Bitter Tears

Page 2 of 5

Figure 2

"A singular plant"

Bitterroot, Lewisia rediviva

cluster of bitterroot blossoms

© 1993 by Mark Behan

"I met with a singular plant today in blume
of which I preserved a specemine."

Lewis; June 1, 1806, near the Clearwater River.

Figure 3

Bitterroot, Lewisia rediviva

bitterroot buds

© 1993 by Mark Behan

An old Flathead Indian woman sat weeping on the bank of the In-schu-te-schu, or Red Willow River, in the shadow of the Chi-quil-quil-kane, or Red Mountains, singing a death song for her starving children. The rising sun heard her plaint, and sent a red spirit-bird to comfort her. The bird promised that from each of her falling tears a new flower would grow, tinted with the rose of his feathers and the white of her hair, and springing from a root as bitter as her sorrow but as nourishing as her love. The prophecy came true, and her people called the plant spetlem—"bitter."

As soon as the grass begins to turn green in April, this plant puts forth its small, cylindrical, tapered, deep-green leaves from a short stalk that is barely visible at the surface of the ground. Late in the fifth lunar month of the year, from five to ten two-inch flowerstalks reach up with buds that the morning sun unfolds, and the evening twilight closes to rest. In due time the leaves begin to shrivel and die, and the plant puts all its energy into creating its flowers.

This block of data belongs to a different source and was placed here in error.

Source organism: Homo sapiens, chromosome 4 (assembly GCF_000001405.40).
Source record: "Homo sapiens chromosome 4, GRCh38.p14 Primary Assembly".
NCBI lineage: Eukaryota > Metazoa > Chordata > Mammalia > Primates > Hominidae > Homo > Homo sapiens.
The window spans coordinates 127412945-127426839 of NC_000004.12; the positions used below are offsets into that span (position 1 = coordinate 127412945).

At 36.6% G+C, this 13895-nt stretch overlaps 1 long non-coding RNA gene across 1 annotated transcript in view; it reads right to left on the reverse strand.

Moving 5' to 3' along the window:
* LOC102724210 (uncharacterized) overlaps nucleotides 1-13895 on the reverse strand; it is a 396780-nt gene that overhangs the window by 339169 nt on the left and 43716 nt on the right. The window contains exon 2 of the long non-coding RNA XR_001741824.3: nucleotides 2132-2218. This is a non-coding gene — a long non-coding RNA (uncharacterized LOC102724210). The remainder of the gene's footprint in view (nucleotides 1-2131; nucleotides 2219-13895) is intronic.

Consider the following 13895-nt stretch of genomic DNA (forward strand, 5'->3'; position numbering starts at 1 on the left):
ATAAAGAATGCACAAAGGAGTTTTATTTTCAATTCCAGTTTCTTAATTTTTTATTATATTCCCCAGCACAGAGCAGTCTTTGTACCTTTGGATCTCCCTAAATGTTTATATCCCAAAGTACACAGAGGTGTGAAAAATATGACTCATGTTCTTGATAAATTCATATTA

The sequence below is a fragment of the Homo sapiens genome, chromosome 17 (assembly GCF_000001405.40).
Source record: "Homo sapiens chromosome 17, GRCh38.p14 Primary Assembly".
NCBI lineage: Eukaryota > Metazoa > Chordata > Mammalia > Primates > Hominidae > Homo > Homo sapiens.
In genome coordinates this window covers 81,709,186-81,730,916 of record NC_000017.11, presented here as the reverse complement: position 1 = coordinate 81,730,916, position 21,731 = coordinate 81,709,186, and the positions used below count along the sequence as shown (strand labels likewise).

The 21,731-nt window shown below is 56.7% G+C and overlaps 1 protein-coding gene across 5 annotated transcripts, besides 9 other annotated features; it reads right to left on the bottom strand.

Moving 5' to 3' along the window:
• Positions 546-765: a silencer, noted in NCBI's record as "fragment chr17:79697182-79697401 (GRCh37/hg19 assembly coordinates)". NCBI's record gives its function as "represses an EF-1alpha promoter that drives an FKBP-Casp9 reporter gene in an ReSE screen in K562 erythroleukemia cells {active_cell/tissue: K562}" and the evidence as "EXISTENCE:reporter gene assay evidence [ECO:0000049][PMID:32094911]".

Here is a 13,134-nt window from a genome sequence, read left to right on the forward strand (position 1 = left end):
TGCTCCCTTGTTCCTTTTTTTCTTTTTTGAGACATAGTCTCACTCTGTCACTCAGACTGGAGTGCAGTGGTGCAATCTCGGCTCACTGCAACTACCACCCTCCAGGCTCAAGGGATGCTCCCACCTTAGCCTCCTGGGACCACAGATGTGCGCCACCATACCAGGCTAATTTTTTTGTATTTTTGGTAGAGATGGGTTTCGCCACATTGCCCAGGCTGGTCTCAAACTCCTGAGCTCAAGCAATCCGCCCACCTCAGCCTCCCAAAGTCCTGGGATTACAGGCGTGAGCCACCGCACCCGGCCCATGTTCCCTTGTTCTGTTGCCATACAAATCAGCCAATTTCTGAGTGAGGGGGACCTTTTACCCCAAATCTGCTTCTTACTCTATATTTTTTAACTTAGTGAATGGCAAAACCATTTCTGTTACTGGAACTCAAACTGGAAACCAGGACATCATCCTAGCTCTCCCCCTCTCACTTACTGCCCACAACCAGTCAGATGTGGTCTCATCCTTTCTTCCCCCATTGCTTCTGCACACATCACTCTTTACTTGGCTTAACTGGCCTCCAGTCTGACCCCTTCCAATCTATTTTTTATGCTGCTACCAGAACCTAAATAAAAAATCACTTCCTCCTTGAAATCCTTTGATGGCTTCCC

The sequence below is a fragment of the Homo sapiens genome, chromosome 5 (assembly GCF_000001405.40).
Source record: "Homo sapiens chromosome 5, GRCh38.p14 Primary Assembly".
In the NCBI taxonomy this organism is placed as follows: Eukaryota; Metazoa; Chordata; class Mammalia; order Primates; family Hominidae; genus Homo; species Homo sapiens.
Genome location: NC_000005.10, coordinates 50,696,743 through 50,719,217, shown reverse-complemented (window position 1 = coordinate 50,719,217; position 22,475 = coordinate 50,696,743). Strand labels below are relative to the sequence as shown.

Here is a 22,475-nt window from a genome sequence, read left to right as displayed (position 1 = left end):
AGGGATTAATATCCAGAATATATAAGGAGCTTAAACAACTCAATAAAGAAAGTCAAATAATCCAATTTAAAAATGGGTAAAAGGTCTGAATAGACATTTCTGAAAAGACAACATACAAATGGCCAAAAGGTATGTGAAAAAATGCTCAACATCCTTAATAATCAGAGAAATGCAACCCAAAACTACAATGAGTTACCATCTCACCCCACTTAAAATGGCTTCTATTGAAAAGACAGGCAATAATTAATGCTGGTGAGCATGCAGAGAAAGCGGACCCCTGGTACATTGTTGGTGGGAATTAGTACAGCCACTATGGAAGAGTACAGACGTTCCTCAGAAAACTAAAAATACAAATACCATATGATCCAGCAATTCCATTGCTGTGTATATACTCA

Each blossom is unique, for so is each petal. Day by sun-started day the color fades, until the petals dry up and blow away, leaving a tiny parasol-shaped capsule of jet-black seeds, soon to be sown near and far by the wind. By early July—too soon, too soon—all visible traces of the plant will have disappeared like tears into the gravelly soil, awaiting another distant spring for its rebirth. Even if the root is pulled up, dried, and kept for months, it can be replanted, and it will be born again. Rediviva!